II: The Sadness & Privilege of White Men

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Senator Obama’s comments about Black fathers got me thinking about my own father, a descendent of the Dutch West Indies traders of the 1600’s whose own father at the turn of the 20th century chose to homestead in Washington state over dreaded work in a New England mill. Entering the job market at the height of the Depression, Dad landed not with the engineering job he felt he deserved but as a pipefitter, a job he was embarrassed by all his life.

So there he sat at the dinner table after work, drink in gnarled hand, a complicated man who would never be nominated for father of the year. Marred by economic circumstance and a -stubborn, shy temperament complete with hidden lisp, he never managed to escape the working class life he hated, nor the kind of bitterness that slipped into rage now and again with a son just a little too loud and much too boisterous for his brooding nature.

But he had his own home and a plot of land that made him proud. Buoyed by the fixed mortgage rates of less than 3% extended to all white working class men of that time, he was able to grab a piece of the American Dream for himself and his family. It never would have dawned on him that he benefited from the structural racism that denied those same loans to black and brown people, or that the union job he despised purposely excluded men of color who simply wanted a chance to work an eight-hour day.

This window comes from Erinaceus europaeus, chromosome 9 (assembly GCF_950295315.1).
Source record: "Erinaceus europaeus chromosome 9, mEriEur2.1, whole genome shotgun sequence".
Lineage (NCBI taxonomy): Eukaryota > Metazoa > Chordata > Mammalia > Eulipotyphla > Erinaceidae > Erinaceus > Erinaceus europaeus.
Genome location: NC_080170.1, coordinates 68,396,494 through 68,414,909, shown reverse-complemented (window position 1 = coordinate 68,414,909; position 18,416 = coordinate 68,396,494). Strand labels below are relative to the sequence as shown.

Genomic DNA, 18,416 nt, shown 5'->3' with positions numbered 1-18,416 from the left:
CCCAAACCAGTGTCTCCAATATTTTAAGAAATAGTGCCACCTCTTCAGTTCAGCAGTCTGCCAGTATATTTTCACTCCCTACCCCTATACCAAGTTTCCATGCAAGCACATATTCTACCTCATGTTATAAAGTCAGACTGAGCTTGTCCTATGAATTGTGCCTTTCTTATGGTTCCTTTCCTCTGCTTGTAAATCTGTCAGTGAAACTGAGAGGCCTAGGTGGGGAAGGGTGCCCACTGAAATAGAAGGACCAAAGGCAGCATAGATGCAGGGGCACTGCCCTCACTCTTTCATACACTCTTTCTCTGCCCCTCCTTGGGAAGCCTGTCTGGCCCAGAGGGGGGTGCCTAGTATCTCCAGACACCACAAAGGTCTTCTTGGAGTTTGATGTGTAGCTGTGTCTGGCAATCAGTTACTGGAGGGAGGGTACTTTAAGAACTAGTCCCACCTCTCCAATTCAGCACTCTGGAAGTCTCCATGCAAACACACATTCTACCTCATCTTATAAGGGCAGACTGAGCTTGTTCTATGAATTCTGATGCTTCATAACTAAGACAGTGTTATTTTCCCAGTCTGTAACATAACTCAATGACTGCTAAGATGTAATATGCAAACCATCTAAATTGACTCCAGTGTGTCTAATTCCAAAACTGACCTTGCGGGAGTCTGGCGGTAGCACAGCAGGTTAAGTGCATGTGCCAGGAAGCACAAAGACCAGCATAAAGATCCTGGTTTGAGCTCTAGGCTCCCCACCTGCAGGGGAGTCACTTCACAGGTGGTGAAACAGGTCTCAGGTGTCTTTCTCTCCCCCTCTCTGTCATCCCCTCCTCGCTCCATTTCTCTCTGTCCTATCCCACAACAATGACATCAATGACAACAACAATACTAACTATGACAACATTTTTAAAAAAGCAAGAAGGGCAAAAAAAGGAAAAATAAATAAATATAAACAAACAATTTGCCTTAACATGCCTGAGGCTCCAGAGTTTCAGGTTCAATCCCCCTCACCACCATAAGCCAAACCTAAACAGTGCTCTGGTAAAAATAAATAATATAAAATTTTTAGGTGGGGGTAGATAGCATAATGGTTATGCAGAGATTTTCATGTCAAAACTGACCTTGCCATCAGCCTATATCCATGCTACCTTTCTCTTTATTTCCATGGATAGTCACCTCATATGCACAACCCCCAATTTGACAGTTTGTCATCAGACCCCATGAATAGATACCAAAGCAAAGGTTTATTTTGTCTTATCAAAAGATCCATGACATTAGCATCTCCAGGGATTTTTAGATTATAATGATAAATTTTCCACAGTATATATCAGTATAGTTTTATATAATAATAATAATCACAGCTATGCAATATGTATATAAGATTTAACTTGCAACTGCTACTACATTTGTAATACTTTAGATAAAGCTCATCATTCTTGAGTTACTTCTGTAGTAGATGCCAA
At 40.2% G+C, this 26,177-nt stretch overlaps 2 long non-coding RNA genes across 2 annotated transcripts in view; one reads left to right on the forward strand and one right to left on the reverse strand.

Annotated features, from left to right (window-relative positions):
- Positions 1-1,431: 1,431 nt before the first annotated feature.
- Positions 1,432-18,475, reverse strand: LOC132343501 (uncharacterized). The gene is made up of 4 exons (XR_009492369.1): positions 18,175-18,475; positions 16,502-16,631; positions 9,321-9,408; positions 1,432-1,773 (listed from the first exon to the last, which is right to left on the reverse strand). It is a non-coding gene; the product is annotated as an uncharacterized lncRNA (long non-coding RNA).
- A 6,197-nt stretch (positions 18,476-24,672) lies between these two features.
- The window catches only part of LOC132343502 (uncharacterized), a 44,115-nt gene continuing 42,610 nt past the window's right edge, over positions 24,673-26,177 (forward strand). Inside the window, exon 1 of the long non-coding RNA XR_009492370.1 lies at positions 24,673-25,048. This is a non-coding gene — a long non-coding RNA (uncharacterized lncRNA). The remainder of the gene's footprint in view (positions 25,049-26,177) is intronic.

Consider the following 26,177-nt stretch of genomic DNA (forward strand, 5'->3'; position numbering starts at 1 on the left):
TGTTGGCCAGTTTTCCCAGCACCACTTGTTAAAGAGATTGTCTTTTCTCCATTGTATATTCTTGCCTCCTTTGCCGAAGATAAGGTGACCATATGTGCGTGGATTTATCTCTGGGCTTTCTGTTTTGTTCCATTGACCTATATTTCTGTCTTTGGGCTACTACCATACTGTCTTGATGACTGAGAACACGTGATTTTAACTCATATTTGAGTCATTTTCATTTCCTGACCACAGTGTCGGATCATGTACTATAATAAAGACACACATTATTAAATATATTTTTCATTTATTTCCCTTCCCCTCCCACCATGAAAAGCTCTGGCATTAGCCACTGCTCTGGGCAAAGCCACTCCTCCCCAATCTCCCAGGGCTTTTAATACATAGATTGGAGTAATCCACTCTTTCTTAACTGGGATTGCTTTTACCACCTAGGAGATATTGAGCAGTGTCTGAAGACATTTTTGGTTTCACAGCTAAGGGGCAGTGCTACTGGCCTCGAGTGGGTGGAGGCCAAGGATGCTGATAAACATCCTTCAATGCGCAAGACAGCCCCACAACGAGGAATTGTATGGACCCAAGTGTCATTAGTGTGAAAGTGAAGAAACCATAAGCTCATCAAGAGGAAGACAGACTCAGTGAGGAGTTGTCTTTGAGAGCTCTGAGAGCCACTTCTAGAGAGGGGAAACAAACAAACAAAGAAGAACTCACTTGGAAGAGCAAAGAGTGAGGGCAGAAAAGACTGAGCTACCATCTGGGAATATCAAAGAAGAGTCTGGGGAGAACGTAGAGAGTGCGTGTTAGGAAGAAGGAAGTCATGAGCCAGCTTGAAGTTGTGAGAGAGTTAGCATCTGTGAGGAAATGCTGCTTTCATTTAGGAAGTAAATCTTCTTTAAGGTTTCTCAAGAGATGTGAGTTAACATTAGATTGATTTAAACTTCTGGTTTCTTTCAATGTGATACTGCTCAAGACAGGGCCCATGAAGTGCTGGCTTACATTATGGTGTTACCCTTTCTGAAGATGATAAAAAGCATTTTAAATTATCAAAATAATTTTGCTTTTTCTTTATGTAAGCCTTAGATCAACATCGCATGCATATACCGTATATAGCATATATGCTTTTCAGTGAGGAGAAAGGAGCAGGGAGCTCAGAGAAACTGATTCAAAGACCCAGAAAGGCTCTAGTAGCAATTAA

I argued a lot with my father about many things, mostly about times I had to be home, grades on report cards, but sometimes about things like fairness and hard work, too. In hindsight, he was always a pain about using the family car, but he could be pretty good about treating others fairly and that hard work could be its own reward.

That said, sitting across me at the kitchen table, his lunch pail between us (always containing a sandwich or two with “lettuce and anything that goes with it”), he would have looked at me as if I were nuts if I’d told him he benefited from privilege. So unhappy with his life’s turn, deferential to a fault around his economic betters, burdened by a lisp that kept him quieter than most, a wall would have closed around him so fast that breaking it down would have been impossible.

Starting with my father from the truth of his and other white men’s structural and historical racial privilege in his story would be a lot like what happened to ‘Wrong Way’ Riegels, the football player who made a remarkable run leading to points …for the wrong team. The run had been great, the points just went to the other side. Part of the brilliance in Senator Obama’s talk on race is that he made room for white men and women like my father without denying the horrible and continuing legacy of this nation’s racism. He has shown us that holding all those truths together can make for a richer conversation.

If I had known how to talk to my father way back when, I might have tried to hear the pain in his own story before I moved on to the importance of fairness and a genuine equal playing field for everyone, and what can happen if that’s denied. He might have been okay with that.

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This page contains a single entry by Steve Burghardt published on July 25, 2008 11:21 AM.

Open Space In Africa was the previous entry in this blog.

III: The Misplaced Longing for Scarlett O'Hara is the next entry in this blog.

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